President-Elect Donald Trump has made another appointment to his cabinet today and it’s a huge middle finger to Barack Obama.
Trump has chosen retired Marine Gen. John F. Kelly to run the Department of Homeland Security, turning to a blunt-spoken border security hawk who clashed with the Obama administration over women in combat and plans to close the prison at Guantanamo Bay, according to people familiar with the decision.
Kelly, who retired in February as chief of U.S. Southern Command, would inherit a massive and often troubled department responsible for overseeing Trump’s crackdown on illegal immigration.
Kelly, 66, is a widely-respected military officer who served for more than 40 years, and he is not expected to face difficulty winning Senate confirmation. Trump’s team was drawn to him because of his southwest border expertise, people familiar with the transition said. Like the president-elect Kelly has sounded the alarm about drugs, terrorism and other cross-border threats he seems as emanating from Central and South America.
Known inside the Pentagon as a thoughtful man who continued serving his country even after his son was killed in combat, Kelly has talked in stark terms — much like Trump — about the threats America faces in the Middle East and beyond. In speeches, he has expressed frustration with what he calls the “bureaucrats” in Washington, and he described the military’s counter-terrorism operations abroad as a war against a “savage” enemy who would gladly launch more deadly attacks.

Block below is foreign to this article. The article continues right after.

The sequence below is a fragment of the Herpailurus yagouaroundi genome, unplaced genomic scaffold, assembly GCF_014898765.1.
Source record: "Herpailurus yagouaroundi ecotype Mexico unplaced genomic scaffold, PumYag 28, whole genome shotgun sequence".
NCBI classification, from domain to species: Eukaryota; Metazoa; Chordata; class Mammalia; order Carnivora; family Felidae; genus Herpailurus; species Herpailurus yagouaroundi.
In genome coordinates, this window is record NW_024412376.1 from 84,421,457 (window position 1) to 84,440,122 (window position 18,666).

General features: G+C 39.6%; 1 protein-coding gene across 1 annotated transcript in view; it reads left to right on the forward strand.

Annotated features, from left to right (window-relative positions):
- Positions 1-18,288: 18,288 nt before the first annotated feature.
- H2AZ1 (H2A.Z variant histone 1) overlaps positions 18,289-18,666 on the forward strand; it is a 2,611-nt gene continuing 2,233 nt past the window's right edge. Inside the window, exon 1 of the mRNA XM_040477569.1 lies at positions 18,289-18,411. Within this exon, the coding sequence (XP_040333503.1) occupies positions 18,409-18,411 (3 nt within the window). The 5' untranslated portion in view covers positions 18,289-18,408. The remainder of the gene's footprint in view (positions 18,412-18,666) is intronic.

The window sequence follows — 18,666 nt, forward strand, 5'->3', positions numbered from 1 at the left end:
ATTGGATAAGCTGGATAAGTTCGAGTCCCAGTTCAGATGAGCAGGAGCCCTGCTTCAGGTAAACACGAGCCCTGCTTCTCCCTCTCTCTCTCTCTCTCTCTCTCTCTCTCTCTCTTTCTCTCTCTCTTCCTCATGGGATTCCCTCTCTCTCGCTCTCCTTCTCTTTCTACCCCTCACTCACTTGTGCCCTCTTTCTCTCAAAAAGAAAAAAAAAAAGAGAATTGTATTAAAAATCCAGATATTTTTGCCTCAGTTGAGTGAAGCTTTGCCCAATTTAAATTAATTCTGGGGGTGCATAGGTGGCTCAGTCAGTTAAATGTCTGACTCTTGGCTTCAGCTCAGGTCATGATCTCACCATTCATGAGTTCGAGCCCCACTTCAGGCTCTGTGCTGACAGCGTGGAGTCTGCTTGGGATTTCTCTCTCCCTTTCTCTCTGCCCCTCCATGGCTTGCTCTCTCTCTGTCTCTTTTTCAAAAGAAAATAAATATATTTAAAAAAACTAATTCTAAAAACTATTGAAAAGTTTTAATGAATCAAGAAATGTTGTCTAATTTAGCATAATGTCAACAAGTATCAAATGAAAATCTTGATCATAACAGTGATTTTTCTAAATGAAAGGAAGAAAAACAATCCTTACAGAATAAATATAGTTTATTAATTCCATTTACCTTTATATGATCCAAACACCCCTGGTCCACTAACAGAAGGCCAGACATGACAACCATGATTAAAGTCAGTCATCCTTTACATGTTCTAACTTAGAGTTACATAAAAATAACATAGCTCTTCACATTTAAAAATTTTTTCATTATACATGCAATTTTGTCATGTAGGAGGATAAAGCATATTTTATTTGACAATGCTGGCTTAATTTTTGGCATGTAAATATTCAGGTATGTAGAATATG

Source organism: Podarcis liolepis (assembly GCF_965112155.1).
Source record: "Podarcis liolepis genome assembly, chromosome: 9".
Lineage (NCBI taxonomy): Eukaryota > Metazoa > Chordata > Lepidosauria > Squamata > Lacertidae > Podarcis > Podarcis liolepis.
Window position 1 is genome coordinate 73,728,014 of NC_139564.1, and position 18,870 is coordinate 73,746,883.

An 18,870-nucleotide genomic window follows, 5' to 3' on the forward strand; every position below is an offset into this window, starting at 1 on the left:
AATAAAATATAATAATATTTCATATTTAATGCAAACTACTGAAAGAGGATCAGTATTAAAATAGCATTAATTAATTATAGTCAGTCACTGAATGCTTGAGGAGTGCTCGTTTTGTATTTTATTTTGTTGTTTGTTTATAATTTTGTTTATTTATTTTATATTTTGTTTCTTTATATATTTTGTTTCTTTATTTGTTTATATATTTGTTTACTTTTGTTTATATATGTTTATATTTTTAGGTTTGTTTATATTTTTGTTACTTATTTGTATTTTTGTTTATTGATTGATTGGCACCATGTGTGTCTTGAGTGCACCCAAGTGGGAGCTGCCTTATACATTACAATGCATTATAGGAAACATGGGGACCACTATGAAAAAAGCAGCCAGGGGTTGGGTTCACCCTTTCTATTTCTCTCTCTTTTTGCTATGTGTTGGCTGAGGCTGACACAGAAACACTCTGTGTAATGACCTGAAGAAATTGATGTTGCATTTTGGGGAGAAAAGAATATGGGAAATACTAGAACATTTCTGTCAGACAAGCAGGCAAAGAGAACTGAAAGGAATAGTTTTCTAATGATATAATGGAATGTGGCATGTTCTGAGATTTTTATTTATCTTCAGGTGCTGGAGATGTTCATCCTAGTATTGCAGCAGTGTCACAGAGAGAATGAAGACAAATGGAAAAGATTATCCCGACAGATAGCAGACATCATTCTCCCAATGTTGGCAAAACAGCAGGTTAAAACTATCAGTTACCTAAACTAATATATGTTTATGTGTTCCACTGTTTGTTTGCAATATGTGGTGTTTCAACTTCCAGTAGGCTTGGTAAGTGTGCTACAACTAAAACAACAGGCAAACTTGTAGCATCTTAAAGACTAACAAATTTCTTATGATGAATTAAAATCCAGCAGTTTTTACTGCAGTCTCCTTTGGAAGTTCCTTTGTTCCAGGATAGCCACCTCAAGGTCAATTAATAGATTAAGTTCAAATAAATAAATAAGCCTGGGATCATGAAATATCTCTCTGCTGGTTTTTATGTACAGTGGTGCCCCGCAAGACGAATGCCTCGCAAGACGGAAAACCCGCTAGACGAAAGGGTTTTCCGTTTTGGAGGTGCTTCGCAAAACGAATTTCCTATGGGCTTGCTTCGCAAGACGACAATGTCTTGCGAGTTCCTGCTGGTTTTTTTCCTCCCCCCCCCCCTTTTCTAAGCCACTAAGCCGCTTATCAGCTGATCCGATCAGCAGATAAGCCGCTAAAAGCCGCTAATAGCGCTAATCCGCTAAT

“Given the opportunity to do another 9/11, our vicious enemy would do it today, tomorrow and everyday thereafter,” Kelly said in a 2013 Memorial Day address in Texas. “I don’t know why they hate us, and I frankly don’t care, but they do hate us and are driven irrationally to our destruction.”
His blunt manner led to conflicts within the Obama administration, where he served more than three years as Southern Command chief — overseeing military operations across Central and South America — and as senior military adviser to defense secretaries Robert M. Gates and Leon E. Panetta.
Kelly opposed Obama’s failed plans to close Guantanamo, people familiar with his views say, and he has strongly defended how the military handles detainees. In a 2014 interview, he told The Washington Post that criticism of their treatment by human rights groups and others was “foolishness.’’
Perhaps Kelly’s most visible role would be to help oversee Trump’s signature campaign promise: a wall along the U.S.-Mexico border to keep out illegal immigrants. Trump has said the construction will be easy, but experts say the structure would face numerous obstacles, such as environmental and engineering problems and fights with ranchers and others who would resist giving up their land.
The president-elect and his homeland security secretary appear to be in synch on cross-border threats.